JACKSONVILLE, Fla. – The red-light cameras strewn across 41 traffic intersections in the River City will be no more come December, as the Jacksonville Sheriff’s Office has decided not to renew their contract with the camera vendors.
JSO Sheriff Mike Williams made the announcement Thursday during a budget hearing with City Council, who questioned him about rumors of getting rid of the cameras. Williams confirmed those rumors, stating that the cameras have been ineffective in reducing motor vehicle crashes.
“We don’t reduce crashes with red-light cameras,” Williams said to City Council members.
The red-light cameras were introduced in Jacksonville back in 2012, which Williams adopted from the previous sheriff. JSO wanted to provide crash-avoidance technology to intersections and the cameras were a part of that system.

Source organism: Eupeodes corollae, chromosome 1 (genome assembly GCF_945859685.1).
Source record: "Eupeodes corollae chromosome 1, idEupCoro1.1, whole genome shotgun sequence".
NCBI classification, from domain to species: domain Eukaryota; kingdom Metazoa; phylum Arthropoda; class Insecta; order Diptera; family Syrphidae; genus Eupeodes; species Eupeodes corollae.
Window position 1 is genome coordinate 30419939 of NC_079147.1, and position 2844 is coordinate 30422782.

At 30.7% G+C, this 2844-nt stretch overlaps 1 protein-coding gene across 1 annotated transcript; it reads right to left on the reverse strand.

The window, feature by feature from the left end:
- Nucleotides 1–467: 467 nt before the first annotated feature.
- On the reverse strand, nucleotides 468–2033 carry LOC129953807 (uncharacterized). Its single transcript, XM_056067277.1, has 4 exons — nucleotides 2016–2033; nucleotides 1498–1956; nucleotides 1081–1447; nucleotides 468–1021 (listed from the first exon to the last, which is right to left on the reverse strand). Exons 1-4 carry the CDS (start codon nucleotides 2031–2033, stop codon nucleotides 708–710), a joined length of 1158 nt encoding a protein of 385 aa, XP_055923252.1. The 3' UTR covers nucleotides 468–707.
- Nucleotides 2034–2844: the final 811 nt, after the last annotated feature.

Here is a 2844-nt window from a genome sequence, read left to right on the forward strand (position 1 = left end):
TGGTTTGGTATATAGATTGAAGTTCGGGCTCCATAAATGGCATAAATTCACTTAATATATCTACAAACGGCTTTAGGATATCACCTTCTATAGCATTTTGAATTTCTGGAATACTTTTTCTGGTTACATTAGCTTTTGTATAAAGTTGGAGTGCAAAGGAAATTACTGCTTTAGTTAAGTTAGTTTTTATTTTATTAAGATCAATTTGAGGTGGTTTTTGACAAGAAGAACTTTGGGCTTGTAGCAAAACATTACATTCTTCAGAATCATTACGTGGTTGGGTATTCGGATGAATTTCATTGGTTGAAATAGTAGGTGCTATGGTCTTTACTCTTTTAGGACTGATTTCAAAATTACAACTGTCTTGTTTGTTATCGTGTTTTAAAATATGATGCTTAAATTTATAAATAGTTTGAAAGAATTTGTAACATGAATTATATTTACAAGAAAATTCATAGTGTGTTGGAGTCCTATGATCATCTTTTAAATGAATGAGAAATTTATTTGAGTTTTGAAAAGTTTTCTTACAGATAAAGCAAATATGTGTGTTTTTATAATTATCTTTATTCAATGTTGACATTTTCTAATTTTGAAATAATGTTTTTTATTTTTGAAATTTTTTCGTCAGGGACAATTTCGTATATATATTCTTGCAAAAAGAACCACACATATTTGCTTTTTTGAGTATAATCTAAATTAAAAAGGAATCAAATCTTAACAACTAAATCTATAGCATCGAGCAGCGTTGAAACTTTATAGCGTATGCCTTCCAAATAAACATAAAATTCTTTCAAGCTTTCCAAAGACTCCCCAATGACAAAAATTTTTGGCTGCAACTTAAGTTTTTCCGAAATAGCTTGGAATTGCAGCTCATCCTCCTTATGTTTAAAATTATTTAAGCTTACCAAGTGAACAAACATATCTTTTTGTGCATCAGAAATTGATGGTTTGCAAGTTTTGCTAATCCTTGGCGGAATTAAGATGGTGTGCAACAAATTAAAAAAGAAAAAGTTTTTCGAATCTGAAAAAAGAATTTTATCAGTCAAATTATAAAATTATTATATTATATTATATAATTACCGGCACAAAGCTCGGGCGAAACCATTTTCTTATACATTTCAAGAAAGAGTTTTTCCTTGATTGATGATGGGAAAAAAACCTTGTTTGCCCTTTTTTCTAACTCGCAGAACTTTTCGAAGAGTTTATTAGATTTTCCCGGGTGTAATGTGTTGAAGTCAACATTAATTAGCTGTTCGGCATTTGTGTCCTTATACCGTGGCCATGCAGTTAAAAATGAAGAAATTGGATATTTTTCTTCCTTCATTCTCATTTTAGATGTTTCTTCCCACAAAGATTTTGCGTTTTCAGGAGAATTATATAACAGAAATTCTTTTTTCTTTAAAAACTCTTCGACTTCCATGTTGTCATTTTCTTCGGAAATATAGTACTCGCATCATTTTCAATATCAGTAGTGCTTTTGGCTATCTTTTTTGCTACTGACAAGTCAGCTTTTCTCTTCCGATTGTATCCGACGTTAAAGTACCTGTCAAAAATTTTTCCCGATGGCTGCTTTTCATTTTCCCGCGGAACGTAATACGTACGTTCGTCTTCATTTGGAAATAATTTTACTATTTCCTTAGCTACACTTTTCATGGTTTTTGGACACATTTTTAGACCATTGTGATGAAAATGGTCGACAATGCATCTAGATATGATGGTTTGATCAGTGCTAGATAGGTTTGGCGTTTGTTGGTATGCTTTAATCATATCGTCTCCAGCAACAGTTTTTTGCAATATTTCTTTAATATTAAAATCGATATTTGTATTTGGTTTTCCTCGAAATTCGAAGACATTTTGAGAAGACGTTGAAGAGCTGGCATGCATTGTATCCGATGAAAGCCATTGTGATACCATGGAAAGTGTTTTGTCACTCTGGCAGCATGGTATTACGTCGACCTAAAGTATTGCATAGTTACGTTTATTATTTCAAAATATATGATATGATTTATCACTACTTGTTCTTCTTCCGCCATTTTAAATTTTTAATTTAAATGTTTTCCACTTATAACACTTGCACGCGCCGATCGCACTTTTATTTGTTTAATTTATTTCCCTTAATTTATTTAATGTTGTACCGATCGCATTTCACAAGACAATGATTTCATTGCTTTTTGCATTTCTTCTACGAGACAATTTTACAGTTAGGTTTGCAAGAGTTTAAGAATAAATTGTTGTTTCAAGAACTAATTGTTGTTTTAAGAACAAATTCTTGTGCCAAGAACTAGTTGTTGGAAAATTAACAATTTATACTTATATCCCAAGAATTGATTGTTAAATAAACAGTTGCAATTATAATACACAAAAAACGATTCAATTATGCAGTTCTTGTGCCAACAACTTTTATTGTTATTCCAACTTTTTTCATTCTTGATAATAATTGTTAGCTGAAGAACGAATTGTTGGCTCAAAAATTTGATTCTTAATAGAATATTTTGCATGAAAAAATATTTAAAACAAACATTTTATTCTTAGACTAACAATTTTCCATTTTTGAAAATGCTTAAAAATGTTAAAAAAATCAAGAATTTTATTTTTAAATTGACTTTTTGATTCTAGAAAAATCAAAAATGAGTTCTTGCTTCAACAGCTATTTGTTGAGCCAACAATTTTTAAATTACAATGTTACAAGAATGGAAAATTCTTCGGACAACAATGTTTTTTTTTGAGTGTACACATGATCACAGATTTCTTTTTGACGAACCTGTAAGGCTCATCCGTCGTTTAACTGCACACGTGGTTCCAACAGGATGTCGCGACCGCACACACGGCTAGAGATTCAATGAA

The crash-avoidance technology detects when someone runs a red light and holds the other three lights red to prevent a crash. The lights then reset and traffic resumes as usual, Williams said in an interview with First Coast News.
Though Williams said drivers quickly adjusted to the cameras, crashes did not drop the way experts had hoped.
While the cameras will be coming down, that’s not to say JSO is condoning disregarding stop lights, the Sheriff said.
“We’re not seeing crash avoidance, we’re not saying it’s OK to run a red light,” Williams said.
Williams said JSO may revisit the technology again in the future once it works the way it is intended to. Until then, high-risk intersections will still be closely monitored by officers after the cameras are removed.
The cameras will come down Dec. 31. Until then, anyone nabbed will still have to pay the ticket.